— Calamities and Quarrels of Authors • Isaac D'Israeli

... of the deluded followers of Mazdak, Chosroes admitted and practised, to some extent, the principles of toleration. On becoming king, he laid it down as a rule of his government that the actions of men alone, and not their thoughts, were subject to his authority. He was therefore bound not to persecute opinion; and we may suppose that in his proceedings against ...
— The Seven Great Monarchies Of The Ancient Eastern World, Vol 7. (of 7): The Sassanian or New Persian Empire • George Rawlinson

... is universally admired; but I know not whether any rule has yet been fixed, by which it may be decided when poetry can be properly called easy. Horace has told us, that it is such as "every reader hopes to equal, but after long labour finds unattainable." This is a very loose ...
— The Works of Samuel Johnson in Nine Volumes - Volume IV: The Adventurer; The Idler • Samuel Johnson

... twinkled steadily—the light before which Johnny Jewel was bending his brown, deeply cogitating head while he drew carefully the sketch of his new airplane's tail, using the back of a steel table knife for a rule and guessing at the ...
— Skyrider • B. M. Bower

... of course, of course! We know all about that. You see I can only go by rule. What's right's right; what's wrong's wrong; that's about the size of it. I've nothing to do with it, one way or another, except to see the ...
— Punch, Or The London Charivari, Vol. 99., October 11, 1890 • Various

... and carbuncles. The former are doughy tumors of a more or less flattish form passing gradually into the surrounding healthy tissue. As a rule, they are situated beneath the skin in the fatty layer, and the skin itself is at first of healthy appearance, so that they are often overlooked, especially when covered with a good coat of hair. When ...
— Special Report on Diseases of Cattle • U.S. Department of Agriculture

... and destruction then must rule the land. Come, Lord Rinaldo, valiant Alberto, come; We have friends enough to grace a warlike Drum. [A shout within. Hearke how the Commons doe applaud our cause. Lascivious Duke, farewell, father, oh vilde! Where Queanes ...
— A Collection Of Old English Plays, Vol. IV. • Editor: A.H. Bullen

... addicted to war, are of a dark ash-colour inclining to black, and wear loose vestments like those spoken of in Arabia. After the weather had become calm, we again put to sea, and soon afterwards arrived at an island on the coast of Ethiopia named Barbora, which is under the rule of a Mahometan prince. It is a small island, but fertile and well peopled, its principal riches consisting in herds of cattle, so that flesh is to be had in great plenty. We remained here only one day, and sailing ...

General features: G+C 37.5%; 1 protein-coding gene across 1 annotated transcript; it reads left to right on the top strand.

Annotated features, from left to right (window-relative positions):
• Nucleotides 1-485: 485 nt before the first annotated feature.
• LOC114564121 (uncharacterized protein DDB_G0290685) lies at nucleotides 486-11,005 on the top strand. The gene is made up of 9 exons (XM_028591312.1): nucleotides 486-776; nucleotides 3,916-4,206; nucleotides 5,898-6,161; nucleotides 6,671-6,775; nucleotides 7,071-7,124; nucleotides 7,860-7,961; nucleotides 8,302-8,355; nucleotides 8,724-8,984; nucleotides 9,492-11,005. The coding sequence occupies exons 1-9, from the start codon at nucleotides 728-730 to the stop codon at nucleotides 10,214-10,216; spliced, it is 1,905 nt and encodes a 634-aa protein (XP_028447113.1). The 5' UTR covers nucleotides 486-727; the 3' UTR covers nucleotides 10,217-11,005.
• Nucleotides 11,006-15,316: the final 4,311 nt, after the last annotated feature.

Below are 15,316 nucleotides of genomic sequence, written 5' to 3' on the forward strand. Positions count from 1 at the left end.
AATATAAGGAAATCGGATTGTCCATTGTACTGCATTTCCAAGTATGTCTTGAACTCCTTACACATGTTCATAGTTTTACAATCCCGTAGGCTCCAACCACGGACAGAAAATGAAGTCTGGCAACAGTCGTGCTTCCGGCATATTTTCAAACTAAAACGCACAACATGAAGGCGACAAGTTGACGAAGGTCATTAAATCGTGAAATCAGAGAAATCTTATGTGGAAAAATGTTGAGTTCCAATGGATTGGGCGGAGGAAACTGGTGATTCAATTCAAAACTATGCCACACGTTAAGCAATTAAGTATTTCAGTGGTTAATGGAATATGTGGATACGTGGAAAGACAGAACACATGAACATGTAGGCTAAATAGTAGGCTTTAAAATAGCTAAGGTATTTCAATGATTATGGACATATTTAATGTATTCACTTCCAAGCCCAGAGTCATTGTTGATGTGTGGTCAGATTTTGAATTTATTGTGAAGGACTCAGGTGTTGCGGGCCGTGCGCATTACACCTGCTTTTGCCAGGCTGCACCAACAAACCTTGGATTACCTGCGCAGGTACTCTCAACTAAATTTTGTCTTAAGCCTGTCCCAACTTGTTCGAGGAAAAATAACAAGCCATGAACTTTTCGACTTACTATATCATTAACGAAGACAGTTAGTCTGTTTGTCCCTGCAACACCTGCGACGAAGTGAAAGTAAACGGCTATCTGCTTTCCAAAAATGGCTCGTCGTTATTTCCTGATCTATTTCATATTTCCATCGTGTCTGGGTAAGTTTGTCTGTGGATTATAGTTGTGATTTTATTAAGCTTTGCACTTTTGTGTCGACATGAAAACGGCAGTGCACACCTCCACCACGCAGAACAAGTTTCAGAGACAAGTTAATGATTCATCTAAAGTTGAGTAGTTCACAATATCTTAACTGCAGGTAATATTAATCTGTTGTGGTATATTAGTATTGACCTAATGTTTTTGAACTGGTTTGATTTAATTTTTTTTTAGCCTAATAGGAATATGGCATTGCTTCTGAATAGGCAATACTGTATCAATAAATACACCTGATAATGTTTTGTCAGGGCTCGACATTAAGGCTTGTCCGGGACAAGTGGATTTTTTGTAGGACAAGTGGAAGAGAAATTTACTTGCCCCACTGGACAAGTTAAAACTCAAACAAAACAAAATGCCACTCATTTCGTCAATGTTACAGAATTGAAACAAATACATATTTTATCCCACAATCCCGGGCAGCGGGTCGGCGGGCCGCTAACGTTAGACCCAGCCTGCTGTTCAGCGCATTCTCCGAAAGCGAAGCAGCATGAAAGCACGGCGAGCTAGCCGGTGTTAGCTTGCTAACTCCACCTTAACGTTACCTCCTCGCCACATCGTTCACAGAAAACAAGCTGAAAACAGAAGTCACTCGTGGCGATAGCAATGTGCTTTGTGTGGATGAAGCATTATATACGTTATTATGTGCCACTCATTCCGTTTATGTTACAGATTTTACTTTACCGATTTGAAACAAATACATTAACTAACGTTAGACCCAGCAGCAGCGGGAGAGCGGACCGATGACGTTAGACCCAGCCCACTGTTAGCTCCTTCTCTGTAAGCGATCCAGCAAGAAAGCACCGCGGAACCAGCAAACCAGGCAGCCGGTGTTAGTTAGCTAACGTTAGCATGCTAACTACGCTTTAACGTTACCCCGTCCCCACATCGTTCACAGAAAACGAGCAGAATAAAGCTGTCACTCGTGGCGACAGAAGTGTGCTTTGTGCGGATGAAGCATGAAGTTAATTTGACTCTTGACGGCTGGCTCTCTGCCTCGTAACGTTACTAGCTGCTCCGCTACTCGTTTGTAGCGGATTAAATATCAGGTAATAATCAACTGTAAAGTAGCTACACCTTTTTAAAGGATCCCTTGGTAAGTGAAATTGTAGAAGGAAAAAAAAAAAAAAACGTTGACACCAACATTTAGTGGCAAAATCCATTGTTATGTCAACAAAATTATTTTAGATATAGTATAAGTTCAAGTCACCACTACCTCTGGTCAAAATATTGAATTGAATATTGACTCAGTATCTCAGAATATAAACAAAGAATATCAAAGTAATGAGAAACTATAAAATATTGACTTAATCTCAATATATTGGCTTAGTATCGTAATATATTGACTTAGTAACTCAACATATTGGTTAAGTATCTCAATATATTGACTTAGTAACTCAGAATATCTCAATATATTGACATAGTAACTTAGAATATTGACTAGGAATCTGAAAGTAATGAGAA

— A General History and Collection of Voyages and Travels, Volume VII • Robert Kerr

... if this threat were communicated to them separately, yet with no different effect; if it was at last executed; if I myself saw them, one after another, consenting to be racked, burnt, or strangled, rather than live up the truth of their account;—still if Mr. Hume's rule be my guide, I am not to believe them. Now I undertake to say that there exists not a sceptic in the world who would not believe them, or who would defend ...
— Evidences of Christianity • William Paley

... accurately respecting the circumstances of his quarrel with Fitzgerald. It arose from some dispute respecting the application of a rule of piquet, at which game they had been playing, each interpreting it favourably to himself, and O'Connor, having lost considerably, was in no mood to conduct an argument with temper—an altercation ensued, and that of rather a pungent nature, and the result was that he left Fitzgerald's room ...
— The Purcell Papers - Volume I. (of III.) • Joseph Sheridan Le Fanu

... the payment has produced of late great inconveniencies; for there has been frequently a necessity of removing men from one ship to another; and it is the stated rule of the pay-office, to assign every man so removed his full pay. These men, when the government is no longer indebted to them, take the first opportunity of deserting the service, and engaging in business to which they are ...
— The Works of Samuel Johnson, Vol. 10. - Parlimentary Debates I. • Samuel Johnson

... attacking the root of the evil, do not by any means meet the demands of the commonest sanitary policy, it cannot thus vindicate itself from the accusation. The English bourgeoisie has but one choice, either to continue its rule under the unanswerable charge of murder and in spite of this charge, or to abdicate in favour of the labouring-class. Hitherto it has chosen ...